The “hardness” of a material describes its ability to withstand surface indentation and permanent, localised deformation caused by direct contact with another substance. In simpler terms, it tells us how likely a material is to be scratched or abraded by other materials. The hardness of a mineral is controlled by the strength of its atomic bonds, and the structure of its crystal lattice. Considering bismuth’s metallic properties and density, you may be surprised at where bismuth stands in comparison to the hardness of other materials.
One of the most common ways to measure hardness is the Mohs hardness scale. This is a relative scale, used in geology to compare different minerals’ resistances to being scratched. The scale ranges from 1 to 10, with the softest minerals, such as talc, at number 1, and the hardest minerals, like diamonds, at 10. The hardness of any mineral can be easily hypothesized by trying to scratch the mineral with different materials. If a mineral can be scratched with a fingernail, which has a hardness of 2.5, we know it is at the lower end of the scale. If a mineral can resist being scratched by a steel nail, which has a hardness of 6.5, we know it is on the higher end of the scale. This easy test is often used to help identify unknown minerals.
Bismuth a colorful metal, low on the Mohs scale of hardness.
The hardness of a mineral is also what determines if it leaves a residue behind. Some different minerals that all appear to be black, will leave different coloured streaks on a ceramic plate based on hardness and composition. A common example of this is the graphite used in pencils. Graphite has such weak bonds between its layers of carbon that it easily separates and leaves a streak of graphite on the paper. Alternatively, Diamond, which is also composed purely of carbon, has such a strong crystal lattice that it refuses to be pulled apart and cannot be easily scratched.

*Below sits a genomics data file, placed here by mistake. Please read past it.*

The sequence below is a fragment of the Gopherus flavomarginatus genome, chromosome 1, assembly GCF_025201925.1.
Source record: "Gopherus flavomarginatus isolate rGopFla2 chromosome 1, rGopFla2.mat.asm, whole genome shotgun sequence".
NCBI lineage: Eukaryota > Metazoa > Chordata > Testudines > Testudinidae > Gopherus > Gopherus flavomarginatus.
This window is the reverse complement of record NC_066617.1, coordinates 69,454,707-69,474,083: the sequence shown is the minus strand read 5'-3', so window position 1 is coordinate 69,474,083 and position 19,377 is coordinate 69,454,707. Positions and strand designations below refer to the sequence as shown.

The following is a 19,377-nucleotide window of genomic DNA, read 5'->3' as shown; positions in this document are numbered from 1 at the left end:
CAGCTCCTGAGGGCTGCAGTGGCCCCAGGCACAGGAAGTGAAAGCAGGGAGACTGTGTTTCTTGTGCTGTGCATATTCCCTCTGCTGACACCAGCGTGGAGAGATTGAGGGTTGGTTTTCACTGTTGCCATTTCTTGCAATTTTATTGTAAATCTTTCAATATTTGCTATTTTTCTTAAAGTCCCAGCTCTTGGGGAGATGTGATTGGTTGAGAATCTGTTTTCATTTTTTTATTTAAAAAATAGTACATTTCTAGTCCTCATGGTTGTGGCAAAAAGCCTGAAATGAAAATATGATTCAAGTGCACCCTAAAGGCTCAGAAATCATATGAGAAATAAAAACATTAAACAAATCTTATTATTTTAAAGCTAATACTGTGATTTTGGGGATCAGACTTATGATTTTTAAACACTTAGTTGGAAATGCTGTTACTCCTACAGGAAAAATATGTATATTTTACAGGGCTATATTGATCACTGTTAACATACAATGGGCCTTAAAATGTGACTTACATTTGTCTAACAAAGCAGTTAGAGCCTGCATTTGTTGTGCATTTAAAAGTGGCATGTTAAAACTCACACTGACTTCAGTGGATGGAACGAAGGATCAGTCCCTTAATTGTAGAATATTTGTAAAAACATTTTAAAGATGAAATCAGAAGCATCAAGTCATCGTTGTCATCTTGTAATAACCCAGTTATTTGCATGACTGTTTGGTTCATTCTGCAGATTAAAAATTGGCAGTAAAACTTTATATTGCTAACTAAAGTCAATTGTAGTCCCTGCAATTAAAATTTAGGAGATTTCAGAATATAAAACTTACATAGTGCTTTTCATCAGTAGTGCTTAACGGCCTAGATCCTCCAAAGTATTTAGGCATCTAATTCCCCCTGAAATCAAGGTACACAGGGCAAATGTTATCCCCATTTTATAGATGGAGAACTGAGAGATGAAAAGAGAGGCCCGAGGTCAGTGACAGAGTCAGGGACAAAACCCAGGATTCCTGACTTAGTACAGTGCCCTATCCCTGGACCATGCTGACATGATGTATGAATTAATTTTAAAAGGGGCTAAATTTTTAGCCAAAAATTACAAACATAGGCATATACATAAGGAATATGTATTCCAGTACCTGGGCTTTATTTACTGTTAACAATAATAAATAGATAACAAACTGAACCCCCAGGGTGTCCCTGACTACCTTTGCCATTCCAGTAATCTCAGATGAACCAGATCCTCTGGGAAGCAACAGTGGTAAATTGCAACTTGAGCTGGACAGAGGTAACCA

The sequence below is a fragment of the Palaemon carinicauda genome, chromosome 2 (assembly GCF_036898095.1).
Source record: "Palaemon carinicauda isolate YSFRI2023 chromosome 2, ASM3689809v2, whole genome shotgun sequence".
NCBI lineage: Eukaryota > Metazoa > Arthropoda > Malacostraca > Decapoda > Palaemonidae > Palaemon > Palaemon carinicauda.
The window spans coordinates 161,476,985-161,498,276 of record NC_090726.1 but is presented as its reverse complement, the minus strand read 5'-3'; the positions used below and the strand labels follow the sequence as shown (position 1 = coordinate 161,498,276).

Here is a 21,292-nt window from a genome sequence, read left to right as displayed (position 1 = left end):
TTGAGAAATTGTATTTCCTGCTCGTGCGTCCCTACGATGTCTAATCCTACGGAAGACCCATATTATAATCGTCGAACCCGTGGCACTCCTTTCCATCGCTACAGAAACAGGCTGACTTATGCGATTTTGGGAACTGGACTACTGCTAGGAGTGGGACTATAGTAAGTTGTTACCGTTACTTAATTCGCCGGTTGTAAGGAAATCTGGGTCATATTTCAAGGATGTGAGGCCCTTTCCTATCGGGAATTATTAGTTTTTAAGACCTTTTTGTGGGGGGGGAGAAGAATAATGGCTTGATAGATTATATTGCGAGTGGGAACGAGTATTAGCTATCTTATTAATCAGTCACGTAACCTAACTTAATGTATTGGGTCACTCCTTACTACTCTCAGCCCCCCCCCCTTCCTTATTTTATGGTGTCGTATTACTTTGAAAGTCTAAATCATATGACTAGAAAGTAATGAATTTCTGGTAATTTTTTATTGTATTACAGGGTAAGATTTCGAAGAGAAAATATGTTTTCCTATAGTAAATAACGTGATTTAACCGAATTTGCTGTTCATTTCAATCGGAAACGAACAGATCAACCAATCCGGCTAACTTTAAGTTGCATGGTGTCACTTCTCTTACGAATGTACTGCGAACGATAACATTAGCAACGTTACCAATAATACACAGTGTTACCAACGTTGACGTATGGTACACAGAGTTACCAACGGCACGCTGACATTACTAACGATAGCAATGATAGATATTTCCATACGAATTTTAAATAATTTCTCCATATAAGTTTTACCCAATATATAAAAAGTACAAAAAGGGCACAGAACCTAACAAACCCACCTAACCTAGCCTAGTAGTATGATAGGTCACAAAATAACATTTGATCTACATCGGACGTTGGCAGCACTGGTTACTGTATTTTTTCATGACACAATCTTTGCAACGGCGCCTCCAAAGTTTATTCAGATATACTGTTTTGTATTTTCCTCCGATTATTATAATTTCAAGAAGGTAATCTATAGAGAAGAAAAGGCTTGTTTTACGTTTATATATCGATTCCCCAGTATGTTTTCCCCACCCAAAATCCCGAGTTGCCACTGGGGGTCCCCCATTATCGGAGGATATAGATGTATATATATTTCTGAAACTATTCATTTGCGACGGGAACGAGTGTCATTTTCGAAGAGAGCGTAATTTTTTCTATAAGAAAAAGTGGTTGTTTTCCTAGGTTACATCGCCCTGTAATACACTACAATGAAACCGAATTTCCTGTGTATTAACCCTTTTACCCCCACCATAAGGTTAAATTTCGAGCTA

Bismuth, though it is a heavy metal and is incredibly dense and brittle, is actually a very soft metal and sits at about 2.5 on Mohs hardness scale. That means raw bismuth has about the same hardness as your fingernails. Bismuth is soft enough that it leaves a light streak behind when scratched on paper. A point of note when testing the hardness of bismuth is that most bismuth has a layer of bismuth oxide on its surface, a result of the metal reacting with the oxygen in the air. This colourful surface layer has a slightly higher hardness at about 4-5 on the Mohs hardness scale, but this layer is so thin that it is quite easy to scratch through this harder layer into the soft silvery bismuth beneath. It is important to note that this hardness rating describes only its ability to be scratched by other substances, and is not to be confused with malleability. Bismuth can indeed be scratched easily, but it is still not likely to be bent or stretched without snapping.